Annuals

Annuals are demanding plants since they grow, bloom and die in one single season. For profuse blooming all summer long, they need regular feeding and correct watering. A sunny location with good drainage is more important to most annuals than soil quality.

Plenty of moisture is essential when you set out young plants. First, soak them in a tub of water. Plant only after the root ball is thoroughly wet. As extra insurance, soak the planting hole with a good watering as well. Water potted plants and cell-packs very well before transplanting outdoors.

Do not plant outdoor until temperature is frost-free.

Pinching young plants delays blooming but helps them become stockier and bushier. Use your thumb and forefinger to nip out the growing tip of the main stem just above a leaf or pair of leaves.

Flower boxes, hanging baskets and planters need more care as soil volume and root expansion are limited.

When buying annuals, the seedlings should be well rooted but need not be in bloom. While you wait for perennials to take hold, dress up the garden with annuals.

Bulbs

Standards for choosing bulbs: The bulbs are firm without wounds, or soft or deep blemishes. They are not moldy or dried, and the basal plate is firm and not cracked. The skins may be loose.

In areas where bulbs are not winter hardy, they must be dug up and stored for the winter.
1. After the foliage has yellowed or been killed by a frost in the fall, carefully dig up the bulbs with a spading fork.

2. Discard any wounded, diseased, or deformed bulbs.

3. Cut off the foliage close to the bulb, and shake off any loose soil. Dry the bulbs in a well-ventilated area out of direct sunlight for about a week.

4. Carefully brush off any soil. To protect the bulbs from storage rots, dust them with a fungicide containing captan.

5. Bulbs are live plants, and continue to breathe. Store them in shallow trays or plastic buckets, covered with dry sand, peat moss, perlite, or vermiculite.

6. Store the bulbs at temperatures between 35° and 45°F. They must not be allowed to freeze.

7. Store until the proper planting time for your plant.

Precooling: In mild-winter areas where the bulbs’ chilling requirements are not satisfied, purchase precooled bulbs, or precool them yourself. To do this, place the uncovered bulbs in a shallow pan. Store in the refrigerator or any area where the temperature remains just above freezing for 6 weeks. Plant outdoors or in pots. Blooms will appear in 2 to 4 months, depending on the plant variety.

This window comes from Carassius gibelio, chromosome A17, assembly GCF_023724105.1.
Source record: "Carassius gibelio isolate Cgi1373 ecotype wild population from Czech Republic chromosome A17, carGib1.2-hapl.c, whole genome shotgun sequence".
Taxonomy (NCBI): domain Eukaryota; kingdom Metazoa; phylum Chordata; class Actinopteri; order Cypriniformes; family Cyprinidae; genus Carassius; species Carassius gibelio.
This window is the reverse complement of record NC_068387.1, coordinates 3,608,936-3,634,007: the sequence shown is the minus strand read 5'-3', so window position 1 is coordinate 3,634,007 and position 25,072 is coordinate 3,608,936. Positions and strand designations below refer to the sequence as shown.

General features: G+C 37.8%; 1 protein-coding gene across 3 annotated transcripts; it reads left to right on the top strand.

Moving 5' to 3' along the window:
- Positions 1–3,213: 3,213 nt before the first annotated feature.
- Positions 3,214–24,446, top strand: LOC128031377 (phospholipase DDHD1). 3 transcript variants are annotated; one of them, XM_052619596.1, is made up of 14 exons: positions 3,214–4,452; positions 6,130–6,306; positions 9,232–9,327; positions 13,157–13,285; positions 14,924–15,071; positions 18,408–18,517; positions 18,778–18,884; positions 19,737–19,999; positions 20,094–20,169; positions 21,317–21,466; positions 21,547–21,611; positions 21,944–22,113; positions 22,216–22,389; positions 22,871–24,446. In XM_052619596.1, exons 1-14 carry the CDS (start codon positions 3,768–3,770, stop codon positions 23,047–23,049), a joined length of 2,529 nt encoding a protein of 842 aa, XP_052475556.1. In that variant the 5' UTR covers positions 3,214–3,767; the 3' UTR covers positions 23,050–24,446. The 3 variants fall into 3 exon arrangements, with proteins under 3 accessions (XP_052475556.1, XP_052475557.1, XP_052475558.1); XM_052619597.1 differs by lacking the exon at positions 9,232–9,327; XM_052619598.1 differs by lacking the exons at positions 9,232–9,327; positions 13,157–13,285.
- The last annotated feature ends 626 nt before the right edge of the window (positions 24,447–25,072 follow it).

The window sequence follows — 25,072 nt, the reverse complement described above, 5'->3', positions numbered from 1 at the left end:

Moss

Try applying buttermilk to stonework; it can stimulate the growth of moss.

Outdoor plant care – General rules

Once or twice a month, break the surface of the earth by doing a superficial hoeing. One hoeing is worth two waterings.
The installation of a compost mulch, bark or scales reduces the frequency of watering, limits growth of weeds and enriches the soil with organic substances.
Watering plants during period of dryness is very important. water abundantly, not merely a sprinkling. it is better to water well only once than to water incorrectly 10 times.
Eliminate all weeds that grow near flower beds or right near cultivated plants. Weeds are a cover for many harmful insects and deprive plant of nutritious elements.

Perennials

Because these plants remain in the same place for many years, it is important that the soil be well prepared when planting. Loosen it to a depth of 12 to 18 inches and mix in manure or other organic substances.

When planting, add bone meal.
Leave enough space to allow for expansion.
Consult the Plant Profiles Section for specific needs as to the sun, humidity and height of each species and variety.
During the first winter following planting, it is recommended to placed mulch on the plants. Conifer branches, buckwheat scales, etc may be used. Straw and leaves will not do as they retain too much moisture, a frequent cause of rotting.
Fertilize regularly for good flowering.

Potting Soil